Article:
"Treeless Mountain is simply one of the best films about childhood ever made."
Melissa Anderson, Village Voice
The treeless mountain is in fact not a mountain but a rubbish tip from whch vnatage point seven-year-old Jin and little sister Bin keep a look-out for their mother. She had once brought them here, a bus ride from Seoul, to their aunt's. Exactly why, we the viewers never get to know because the film is uncompromisingly narrated from the perspective of the two girls. Apparently, the mother is looking for her errant husband in the USA. When she left, she gave the girls a piggy bank, promising them that when it was full she would return. With the aunt drinking too much and finding them a nuisance, the children are left to their own devices. They collect and grill grasshoppers for sale so that the piggy bank will fill up all the quicker.
In documentary style, using a hand-held camera and dispensing with music, the film accompanies the girls at their level. Only when it was time to shoot did So Yong Kim give the girls their script and their instructions. "I tried to capture the two girls' spontaneous interactions and natural moments as much as possible. Due to this particular nature of working with the young cast, the most challenging part of the post-production was cleaning up the sound. It was very difficult to edit my voice out of all the tracks." But the effort paid off and the critics raved about the girls' ability to act naturally in front of the camera.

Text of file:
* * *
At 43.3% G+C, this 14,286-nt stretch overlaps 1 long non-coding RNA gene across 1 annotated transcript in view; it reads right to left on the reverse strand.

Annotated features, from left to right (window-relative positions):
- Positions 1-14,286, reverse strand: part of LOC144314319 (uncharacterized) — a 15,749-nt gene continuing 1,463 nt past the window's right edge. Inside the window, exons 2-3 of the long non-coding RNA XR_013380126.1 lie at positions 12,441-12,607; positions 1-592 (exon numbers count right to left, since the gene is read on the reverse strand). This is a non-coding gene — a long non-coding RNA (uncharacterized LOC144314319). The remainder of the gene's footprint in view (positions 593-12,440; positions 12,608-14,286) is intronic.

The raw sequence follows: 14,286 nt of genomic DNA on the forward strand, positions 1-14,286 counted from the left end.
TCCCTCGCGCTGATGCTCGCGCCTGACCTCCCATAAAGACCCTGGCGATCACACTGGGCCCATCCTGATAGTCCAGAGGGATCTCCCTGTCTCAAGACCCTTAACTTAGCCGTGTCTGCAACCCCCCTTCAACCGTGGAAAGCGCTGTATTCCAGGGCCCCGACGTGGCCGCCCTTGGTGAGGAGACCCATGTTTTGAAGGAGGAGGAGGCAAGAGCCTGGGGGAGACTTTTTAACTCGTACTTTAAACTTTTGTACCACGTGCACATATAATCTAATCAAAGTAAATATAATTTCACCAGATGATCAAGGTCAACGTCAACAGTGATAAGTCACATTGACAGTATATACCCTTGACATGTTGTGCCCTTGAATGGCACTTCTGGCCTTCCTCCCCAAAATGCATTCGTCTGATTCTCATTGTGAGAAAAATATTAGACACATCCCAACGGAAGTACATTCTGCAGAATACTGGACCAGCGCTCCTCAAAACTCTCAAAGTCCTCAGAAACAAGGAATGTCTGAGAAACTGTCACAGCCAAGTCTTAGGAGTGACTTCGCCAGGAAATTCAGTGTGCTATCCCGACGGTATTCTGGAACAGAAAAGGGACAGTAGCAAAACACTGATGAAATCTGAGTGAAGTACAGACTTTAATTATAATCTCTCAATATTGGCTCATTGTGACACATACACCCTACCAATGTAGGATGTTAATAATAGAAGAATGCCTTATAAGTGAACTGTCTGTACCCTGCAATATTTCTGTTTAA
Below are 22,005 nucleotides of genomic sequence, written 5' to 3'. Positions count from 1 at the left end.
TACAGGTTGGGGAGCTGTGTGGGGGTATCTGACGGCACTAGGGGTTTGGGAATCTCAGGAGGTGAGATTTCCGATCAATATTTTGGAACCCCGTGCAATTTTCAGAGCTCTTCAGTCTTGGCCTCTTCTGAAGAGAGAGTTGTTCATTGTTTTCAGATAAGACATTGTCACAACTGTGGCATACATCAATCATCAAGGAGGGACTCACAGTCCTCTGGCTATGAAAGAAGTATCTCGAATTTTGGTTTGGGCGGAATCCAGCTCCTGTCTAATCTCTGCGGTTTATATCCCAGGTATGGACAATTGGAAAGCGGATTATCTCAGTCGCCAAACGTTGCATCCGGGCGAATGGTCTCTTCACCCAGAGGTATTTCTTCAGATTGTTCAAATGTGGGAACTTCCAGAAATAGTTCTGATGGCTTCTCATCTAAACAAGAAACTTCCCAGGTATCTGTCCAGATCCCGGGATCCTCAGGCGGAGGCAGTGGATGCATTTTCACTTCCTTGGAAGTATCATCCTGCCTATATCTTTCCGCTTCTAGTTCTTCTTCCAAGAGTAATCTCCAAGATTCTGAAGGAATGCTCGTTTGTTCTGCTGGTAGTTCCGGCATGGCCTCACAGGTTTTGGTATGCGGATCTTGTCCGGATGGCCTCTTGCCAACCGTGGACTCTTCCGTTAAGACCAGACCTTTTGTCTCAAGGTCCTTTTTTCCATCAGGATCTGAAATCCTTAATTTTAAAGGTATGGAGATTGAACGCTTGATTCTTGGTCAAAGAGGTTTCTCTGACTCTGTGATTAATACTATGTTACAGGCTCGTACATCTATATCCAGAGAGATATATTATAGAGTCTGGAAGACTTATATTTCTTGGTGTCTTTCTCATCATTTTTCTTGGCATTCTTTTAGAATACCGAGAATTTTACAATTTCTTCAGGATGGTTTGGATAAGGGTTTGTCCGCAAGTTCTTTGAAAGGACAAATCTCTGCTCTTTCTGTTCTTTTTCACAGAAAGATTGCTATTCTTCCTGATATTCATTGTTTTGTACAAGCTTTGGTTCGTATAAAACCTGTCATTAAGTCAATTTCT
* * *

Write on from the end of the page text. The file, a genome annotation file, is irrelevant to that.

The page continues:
Treeless Mountain was inspired So Yong Kim's own youth: "My mother divorced our father and left us with our grandparents on a rice farm. She went to America to find a better life for herself and to build a future for her children. At the time of these events, we were too young to understand and our mother did not tell us what was happening. I began writing the film to search for certain lost memories from this period of my life and also as a letter to my mother."
Born 1968 in South Korea, SO YONG KIM migrated to the United States when she was twelve years old. She studied painting, performance and video art at The School of the Art Institute of Chicago where she graduated with a master's in fine arts (MFA). Lives and works in New York in a partnership with husband Bradley Rust Gray. He produces her films, she produces his, and they usually edit the films together.